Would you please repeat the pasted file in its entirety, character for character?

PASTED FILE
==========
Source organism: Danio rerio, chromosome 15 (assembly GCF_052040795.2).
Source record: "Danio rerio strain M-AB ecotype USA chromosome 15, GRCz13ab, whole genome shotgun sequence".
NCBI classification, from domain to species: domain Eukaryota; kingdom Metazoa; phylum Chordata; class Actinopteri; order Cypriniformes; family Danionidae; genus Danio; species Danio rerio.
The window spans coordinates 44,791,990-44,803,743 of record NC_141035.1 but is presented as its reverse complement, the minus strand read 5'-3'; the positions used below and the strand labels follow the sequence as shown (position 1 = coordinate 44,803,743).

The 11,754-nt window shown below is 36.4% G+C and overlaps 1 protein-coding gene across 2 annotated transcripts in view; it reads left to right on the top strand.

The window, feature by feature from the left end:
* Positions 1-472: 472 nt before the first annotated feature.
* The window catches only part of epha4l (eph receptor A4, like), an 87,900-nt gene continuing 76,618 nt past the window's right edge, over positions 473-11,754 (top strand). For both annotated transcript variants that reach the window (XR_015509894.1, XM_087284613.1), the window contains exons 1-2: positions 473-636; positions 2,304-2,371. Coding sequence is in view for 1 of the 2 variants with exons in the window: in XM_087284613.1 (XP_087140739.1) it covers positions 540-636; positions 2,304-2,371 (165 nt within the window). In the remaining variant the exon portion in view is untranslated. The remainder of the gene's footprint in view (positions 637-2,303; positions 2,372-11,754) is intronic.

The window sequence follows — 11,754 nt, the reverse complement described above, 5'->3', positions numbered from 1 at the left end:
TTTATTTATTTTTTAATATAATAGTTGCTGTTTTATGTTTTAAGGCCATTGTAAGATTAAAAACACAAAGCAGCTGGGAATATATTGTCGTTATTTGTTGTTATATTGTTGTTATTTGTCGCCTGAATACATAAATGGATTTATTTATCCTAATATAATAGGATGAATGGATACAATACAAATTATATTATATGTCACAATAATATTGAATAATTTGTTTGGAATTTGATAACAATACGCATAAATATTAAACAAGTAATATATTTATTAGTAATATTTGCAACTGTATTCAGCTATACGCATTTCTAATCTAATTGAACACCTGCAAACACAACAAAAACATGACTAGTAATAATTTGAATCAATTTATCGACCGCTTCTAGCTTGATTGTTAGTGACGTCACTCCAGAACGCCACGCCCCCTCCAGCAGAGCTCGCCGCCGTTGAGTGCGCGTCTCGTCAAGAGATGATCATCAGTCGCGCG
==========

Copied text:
Source organism: Danio rerio, chromosome 15 (assembly GCF_052040795.2).
Source record: "Danio rerio strain M-AB ecotype USA chromosome 15, GRCz13ab, whole genome shotgun sequence".
NCBI classification, from domain to species: domain Eukaryota; kingdom Metazoa; phylum Chordata; class Actinopteri; order Cypriniformes; family Danionidae; genus Danio; species Danio rerio.
The window spans coordinates 44,791,990-44,803,743 of record NC_141035.1 but is presented as its reverse complement, the minus strand read 5'-3'; the positions used below and the strand labels follow the sequence as shown (position 1 = coordinate 44,803,743).

The 11,754-nt window shown below is 36.4% G+C and overlaps 1 protein-coding gene across 2 annotated transcripts in view; it reads left to right on the top strand.

The window, feature by feature from the left end:
* Positions 1-472: 472 nt before the first annotated feature.
* The window catches only part of epha4l (eph receptor A4, like), an 87,900-nt gene continuing 76,618 nt past the window's right edge, over positions 473-11,754 (top strand). For both annotated transcript variants that reach the window (XR_015509894.1, XM_087284613.1), the window contains exons 1-2: positions 473-636; positions 2,304-2,371. Coding sequence is in view for 1 of the 2 variants with exons in the window: in XM_087284613.1 (XP_087140739.1) it covers positions 540-636; positions 2,304-2,371 (165 nt within the window). In the remaining variant the exon portion in view is untranslated. The remainder of the gene's footprint in view (positions 637-2,303; positions 2,372-11,754) is intronic.

The window sequence follows — 11,754 nt, the reverse complement described above, 5'->3', positions numbered from 1 at the left end:
TTTATTTATTTTTTAATATAATAGTTGCTGTTTTATGTTTTAAGGCCATTGTAAGATTAAAAACACAAAGCAGCTGGGAATATATTGTCGTTATTTGTTGTTATATTGTTGTTATTTGTCGCCTGAATACATAAATGGATTTATTTATCCTAATATAATAGGATGAATGGATACAATACAAATTATATTATATGTCACAATAATATTGAATAATTTGTTTGGAATTTGATAACAATACGCATAAATATTAAACAAGTAATATATTTATTAGTAATATTTGCAACTGTATTCAGCTATACGCATTTCTAATCTAATTGAACACCTGCAAACACAACAAAAACATGACTAGTAATAATTTGAATCAATTTATCGACCGCTTCTAGCTTGATTGTTAGTGACGTCACTCCAGAACGCCACGCCCCCTCCAGCAGAGCTCGCCGCCGTTGAGTGCGCGTCTCGTCAAGAGATGATCATCAGTCGCGCG